National Academies Press (2006) Biological, social and organizational components of success for women in academic science and engineering: workshop report, pp 1-245.
Pinker, S. (2005) Il y a des différences entre les sexes, Le Courrier International, No. 747.
Kaiser, A. et al... 2009. On sex/gender related similarities and differences in fMRI language research. Brain Research Reviews, 61, 49-59.
Vidal, C. and Benoit-Browaeys, D. (2005) Brain, Sex and Power, Ed. Belin.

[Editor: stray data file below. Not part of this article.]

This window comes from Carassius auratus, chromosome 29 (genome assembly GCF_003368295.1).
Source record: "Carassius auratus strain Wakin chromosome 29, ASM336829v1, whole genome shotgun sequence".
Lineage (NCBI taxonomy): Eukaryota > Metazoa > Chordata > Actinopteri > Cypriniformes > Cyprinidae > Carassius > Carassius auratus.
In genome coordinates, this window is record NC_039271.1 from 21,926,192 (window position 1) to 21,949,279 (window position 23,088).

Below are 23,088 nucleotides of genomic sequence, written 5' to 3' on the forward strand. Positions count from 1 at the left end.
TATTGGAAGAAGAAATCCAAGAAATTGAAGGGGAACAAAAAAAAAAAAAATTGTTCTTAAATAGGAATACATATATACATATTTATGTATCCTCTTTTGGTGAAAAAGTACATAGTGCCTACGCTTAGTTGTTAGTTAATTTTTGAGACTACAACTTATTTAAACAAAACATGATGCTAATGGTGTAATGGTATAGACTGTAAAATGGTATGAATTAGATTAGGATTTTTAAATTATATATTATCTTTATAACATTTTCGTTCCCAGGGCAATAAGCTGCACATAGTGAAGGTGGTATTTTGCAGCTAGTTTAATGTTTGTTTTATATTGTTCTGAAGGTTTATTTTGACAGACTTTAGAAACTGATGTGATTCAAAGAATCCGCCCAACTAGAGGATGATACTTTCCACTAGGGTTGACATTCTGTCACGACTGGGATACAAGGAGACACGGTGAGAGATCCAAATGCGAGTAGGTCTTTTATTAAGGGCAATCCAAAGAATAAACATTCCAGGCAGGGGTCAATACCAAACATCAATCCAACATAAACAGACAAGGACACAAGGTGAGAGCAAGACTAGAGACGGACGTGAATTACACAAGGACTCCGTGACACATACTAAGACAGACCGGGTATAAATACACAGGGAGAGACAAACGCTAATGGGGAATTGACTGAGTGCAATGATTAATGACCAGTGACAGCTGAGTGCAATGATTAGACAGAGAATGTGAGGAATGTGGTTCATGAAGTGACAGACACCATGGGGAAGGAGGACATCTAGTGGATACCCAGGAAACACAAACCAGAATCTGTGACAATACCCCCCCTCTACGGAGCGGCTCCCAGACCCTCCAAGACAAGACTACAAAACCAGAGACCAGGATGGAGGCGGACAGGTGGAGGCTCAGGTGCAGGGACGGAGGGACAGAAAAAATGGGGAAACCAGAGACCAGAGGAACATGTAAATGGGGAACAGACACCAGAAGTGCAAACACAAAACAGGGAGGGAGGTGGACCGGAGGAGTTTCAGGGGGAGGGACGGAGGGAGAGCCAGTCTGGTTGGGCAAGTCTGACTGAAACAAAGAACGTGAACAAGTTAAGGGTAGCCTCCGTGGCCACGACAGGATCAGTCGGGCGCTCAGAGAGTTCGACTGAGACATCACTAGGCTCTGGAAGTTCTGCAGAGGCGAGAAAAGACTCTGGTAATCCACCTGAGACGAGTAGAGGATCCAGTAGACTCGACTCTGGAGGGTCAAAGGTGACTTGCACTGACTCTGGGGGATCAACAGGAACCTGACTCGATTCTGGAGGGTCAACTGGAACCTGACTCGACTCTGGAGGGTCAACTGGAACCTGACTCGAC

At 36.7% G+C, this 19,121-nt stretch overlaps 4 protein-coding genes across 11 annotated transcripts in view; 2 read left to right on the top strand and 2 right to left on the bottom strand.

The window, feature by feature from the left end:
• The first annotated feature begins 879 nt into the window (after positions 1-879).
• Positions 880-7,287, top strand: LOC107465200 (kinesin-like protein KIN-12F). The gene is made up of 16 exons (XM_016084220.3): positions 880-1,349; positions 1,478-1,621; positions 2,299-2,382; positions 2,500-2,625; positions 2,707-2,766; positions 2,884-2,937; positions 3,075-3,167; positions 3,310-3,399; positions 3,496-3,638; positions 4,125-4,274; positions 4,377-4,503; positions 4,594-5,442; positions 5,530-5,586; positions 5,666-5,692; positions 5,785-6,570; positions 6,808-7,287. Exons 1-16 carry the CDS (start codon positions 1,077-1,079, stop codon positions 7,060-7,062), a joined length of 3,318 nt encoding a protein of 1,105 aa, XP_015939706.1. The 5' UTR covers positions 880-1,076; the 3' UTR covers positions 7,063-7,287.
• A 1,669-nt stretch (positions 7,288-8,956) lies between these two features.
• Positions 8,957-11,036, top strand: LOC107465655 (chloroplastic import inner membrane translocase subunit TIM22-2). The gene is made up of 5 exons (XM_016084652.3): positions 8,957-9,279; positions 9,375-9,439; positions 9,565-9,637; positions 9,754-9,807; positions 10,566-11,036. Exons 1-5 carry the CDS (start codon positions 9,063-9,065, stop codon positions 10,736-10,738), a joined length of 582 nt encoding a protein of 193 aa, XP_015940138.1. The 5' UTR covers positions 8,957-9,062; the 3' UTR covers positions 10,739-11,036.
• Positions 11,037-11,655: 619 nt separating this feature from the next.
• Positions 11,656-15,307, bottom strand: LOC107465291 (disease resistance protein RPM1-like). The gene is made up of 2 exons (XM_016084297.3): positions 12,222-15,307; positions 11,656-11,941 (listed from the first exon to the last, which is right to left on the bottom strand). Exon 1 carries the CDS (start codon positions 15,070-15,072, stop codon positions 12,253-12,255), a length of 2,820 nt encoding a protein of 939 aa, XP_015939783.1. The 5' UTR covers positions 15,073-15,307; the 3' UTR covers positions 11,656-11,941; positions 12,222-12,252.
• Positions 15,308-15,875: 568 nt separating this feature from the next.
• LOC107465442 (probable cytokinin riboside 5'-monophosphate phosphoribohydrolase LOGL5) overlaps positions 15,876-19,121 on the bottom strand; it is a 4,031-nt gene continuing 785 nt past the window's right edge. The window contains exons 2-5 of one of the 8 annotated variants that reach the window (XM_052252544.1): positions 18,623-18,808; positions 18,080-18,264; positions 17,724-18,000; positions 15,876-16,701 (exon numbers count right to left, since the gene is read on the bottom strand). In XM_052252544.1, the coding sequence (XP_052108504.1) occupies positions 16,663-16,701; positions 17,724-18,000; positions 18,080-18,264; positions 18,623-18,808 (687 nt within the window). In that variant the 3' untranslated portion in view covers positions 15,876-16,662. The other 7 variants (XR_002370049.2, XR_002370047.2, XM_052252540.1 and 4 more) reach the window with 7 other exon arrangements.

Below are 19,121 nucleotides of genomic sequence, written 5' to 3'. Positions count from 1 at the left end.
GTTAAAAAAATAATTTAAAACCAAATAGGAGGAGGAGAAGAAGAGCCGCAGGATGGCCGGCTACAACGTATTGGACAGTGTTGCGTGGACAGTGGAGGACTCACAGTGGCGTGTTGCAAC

Vidal, C (2009) "Does the brain change over the course of life? "Ed. Le Pommier
Recent works by Catherine Vidal:
–"Brain, sex and power", Catherine Vidal and Dorothée Benoit-Browaeys, Belin 2005
– "Does the brain change over the course of life? »Edition Le Pommier, 2009
– "Our children under strict supervision." Sylviane Giampino and Catherine Vidal, Edition Albin Michel, 2009
– "Do girls have brains for math?"Edition Le Pommier, 2012
– "Men, women: do we have the same brain? Edition Le Pommier, 2012